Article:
"Foreign assistance provides stability. Stable societies tend not to go to war."


Richard Sheres is an author and an advocate for CARE. He lives in D.C. where he could choose to invest his time in any number of humanitarian or political causes, so we just had to ask: Why Do You Advocate for Foreign Assistance with CARE? Here’s Richard’s story:

I grew up in a household with strong women and it never seemed fair that women should have limited opportunities. It seemed important from the standpoint of equal justice, but it also just seemed like a terrible waste of human potential. The world has enough problems to cope with without having them solved by only half of humanity. Even worse, sometimes, it’s the wrong half, at least in my opinion.

I came to CARE after supporting, in a limited way, other organizations that focused on women because CARE blended several important things. The work CARE does is critical. It helps people who otherwise have no opportunities and does so primarily by providing opportunities for women. That’s an operating policy I completely agree with.

When people from an overseas post with CARE talk about the poverty issues their country is dealing with; I’ve probably been to that country and have a pretty good understanding of their situation. I also have a pretty good understanding of how the U.S. government works and more specifically, how the foreign affairs and defense agencies work. My background brings context to my advocacy and makes me appreciate the critical work CARE does.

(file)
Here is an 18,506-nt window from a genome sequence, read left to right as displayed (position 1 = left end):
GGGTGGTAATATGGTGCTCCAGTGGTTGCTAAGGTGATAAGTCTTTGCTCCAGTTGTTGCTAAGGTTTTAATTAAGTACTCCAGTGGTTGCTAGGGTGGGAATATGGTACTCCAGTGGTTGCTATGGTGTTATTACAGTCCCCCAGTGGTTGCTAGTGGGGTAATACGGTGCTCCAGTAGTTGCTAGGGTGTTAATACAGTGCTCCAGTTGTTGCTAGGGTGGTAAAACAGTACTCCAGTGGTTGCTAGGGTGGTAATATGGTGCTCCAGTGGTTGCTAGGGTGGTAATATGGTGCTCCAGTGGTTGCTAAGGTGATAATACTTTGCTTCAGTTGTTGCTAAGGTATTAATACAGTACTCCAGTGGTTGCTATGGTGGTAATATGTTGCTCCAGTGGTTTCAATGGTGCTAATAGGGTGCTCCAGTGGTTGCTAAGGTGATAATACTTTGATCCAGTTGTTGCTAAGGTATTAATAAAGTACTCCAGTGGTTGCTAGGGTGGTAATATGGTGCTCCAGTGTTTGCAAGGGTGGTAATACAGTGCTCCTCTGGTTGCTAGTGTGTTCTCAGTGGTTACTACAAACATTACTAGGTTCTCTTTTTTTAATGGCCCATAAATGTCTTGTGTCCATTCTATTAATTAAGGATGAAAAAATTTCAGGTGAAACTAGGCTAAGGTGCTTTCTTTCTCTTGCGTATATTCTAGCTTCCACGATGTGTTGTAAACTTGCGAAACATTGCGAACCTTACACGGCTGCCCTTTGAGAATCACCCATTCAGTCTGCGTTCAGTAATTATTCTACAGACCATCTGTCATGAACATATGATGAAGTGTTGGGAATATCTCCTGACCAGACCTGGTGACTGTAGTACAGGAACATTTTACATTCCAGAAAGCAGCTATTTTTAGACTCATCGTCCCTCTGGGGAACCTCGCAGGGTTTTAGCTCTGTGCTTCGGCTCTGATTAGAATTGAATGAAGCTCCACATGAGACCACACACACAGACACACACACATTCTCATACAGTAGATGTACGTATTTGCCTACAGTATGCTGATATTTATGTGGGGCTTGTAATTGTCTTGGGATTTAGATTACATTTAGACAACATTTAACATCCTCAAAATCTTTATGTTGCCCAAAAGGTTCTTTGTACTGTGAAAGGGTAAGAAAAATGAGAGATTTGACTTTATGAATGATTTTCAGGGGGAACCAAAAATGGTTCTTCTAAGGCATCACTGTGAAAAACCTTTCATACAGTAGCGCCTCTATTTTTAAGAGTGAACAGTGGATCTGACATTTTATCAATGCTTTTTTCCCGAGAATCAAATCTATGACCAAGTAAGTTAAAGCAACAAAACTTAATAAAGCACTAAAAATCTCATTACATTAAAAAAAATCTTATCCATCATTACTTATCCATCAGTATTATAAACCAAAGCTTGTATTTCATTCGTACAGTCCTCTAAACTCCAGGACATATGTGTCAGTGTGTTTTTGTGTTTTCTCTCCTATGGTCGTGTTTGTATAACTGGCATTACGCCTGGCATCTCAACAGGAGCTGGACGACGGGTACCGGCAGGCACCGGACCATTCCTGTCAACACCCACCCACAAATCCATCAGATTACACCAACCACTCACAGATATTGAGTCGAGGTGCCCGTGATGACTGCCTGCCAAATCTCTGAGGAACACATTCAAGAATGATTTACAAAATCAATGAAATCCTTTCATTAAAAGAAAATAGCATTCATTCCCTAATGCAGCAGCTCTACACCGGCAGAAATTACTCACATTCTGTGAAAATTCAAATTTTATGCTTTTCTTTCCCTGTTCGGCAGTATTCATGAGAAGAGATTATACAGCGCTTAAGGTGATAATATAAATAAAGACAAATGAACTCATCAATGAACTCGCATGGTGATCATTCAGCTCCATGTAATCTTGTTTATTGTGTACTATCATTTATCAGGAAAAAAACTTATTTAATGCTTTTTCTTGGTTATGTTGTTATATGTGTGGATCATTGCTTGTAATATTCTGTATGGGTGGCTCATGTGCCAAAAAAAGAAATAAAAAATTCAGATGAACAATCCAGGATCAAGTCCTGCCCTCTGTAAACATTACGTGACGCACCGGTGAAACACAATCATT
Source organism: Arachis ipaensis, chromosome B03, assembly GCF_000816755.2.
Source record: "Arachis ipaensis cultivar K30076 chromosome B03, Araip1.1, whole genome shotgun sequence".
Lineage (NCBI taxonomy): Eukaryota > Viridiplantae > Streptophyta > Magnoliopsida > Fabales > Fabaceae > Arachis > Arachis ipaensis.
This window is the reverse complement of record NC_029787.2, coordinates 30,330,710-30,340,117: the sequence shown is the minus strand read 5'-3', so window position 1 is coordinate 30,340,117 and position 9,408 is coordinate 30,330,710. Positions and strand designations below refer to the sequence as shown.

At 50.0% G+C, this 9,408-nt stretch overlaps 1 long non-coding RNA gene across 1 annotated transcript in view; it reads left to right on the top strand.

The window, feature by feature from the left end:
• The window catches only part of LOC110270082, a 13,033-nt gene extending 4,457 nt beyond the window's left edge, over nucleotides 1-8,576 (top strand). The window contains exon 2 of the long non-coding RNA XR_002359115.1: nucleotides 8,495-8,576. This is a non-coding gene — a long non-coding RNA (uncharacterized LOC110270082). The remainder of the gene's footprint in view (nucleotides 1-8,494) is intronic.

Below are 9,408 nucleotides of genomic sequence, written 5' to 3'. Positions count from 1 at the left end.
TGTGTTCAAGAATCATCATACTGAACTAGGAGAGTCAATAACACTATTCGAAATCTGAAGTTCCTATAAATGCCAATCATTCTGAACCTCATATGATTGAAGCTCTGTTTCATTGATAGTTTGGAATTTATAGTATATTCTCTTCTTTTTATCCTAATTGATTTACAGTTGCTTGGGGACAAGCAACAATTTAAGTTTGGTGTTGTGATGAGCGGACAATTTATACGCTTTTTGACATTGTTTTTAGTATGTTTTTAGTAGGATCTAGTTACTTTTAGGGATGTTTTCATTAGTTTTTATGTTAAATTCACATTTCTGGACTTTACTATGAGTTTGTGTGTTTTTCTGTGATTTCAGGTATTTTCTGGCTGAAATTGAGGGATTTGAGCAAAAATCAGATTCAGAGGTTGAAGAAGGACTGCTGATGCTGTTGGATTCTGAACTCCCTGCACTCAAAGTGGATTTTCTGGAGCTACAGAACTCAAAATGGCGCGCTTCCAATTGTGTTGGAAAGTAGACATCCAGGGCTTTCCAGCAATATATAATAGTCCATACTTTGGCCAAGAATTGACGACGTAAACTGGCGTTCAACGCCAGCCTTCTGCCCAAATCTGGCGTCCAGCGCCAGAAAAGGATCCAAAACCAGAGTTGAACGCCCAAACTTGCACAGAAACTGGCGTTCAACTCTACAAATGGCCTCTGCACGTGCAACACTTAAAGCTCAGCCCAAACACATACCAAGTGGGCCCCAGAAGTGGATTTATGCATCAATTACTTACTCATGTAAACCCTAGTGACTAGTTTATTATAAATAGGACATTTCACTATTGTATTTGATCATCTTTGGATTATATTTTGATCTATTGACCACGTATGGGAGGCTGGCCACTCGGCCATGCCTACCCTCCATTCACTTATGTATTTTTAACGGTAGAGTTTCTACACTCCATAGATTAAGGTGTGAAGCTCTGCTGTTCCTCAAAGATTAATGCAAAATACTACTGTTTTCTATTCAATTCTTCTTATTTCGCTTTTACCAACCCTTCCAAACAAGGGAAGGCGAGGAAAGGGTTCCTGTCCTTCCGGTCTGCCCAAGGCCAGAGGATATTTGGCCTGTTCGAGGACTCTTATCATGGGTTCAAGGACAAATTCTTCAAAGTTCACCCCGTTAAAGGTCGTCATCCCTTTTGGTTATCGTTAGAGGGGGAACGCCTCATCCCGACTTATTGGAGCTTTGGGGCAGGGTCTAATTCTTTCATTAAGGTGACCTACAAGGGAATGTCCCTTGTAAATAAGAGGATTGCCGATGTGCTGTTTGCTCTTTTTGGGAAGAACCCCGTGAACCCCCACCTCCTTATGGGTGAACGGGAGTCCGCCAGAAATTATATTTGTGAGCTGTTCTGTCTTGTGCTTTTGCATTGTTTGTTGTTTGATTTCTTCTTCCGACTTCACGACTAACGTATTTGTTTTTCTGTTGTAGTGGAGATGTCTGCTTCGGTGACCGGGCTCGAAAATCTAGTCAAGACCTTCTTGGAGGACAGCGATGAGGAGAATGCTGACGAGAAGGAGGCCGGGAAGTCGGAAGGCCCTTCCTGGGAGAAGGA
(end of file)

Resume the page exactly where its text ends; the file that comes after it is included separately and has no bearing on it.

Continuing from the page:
Sometimes it feels like when you wake up in the morning, everyone is just trying to butt heads with a huge, impenetrable object. But CARE makes steady progress and they do good work. However many people they succeed in helping, is worth it. Foreign assistance provides stability. Stable societies tend not to go to war. Instability that isn’t addressed by peaceful means often turn into military conflicts. We have to use all the tools and do everything we know will bring stability to unstable areas. They’re simple things, though not necessarily easy things. Educating someone where the education infrastructure doesn’t exist is not easy.

You can save a lot of money in your defense budget if you have a world that simply functions better, where people are generally happier and see hope in their lives; where they have the basics, like healthcare and opportunities for education.

At the end of the day, you want to do things in your life that are meaningful and CARE is that kind of opportunity. It gives one the ability to really get in on the most basic elements of people’s lives, to help them and offer hope for the future. Hope, for many people right now, is beyond anything they can think about and CARE gives them that. That’s why I CARE.

My One Cent is a new series that highlights the people who make CARE’s work possible. We want to know why people care about foreign assistance, why they share their time and talents with CARE and what leadership really looks like. Not surprisingly, people were eager to share their two cents, but since foreign assistance adds up to only one penny on the federal dollar, and we didn't want to be greedy, we're asking our supporters and advocates simply share ONE cent. Listen to their voices and find out why so many people CARE, and join us too (if you haven’t already)!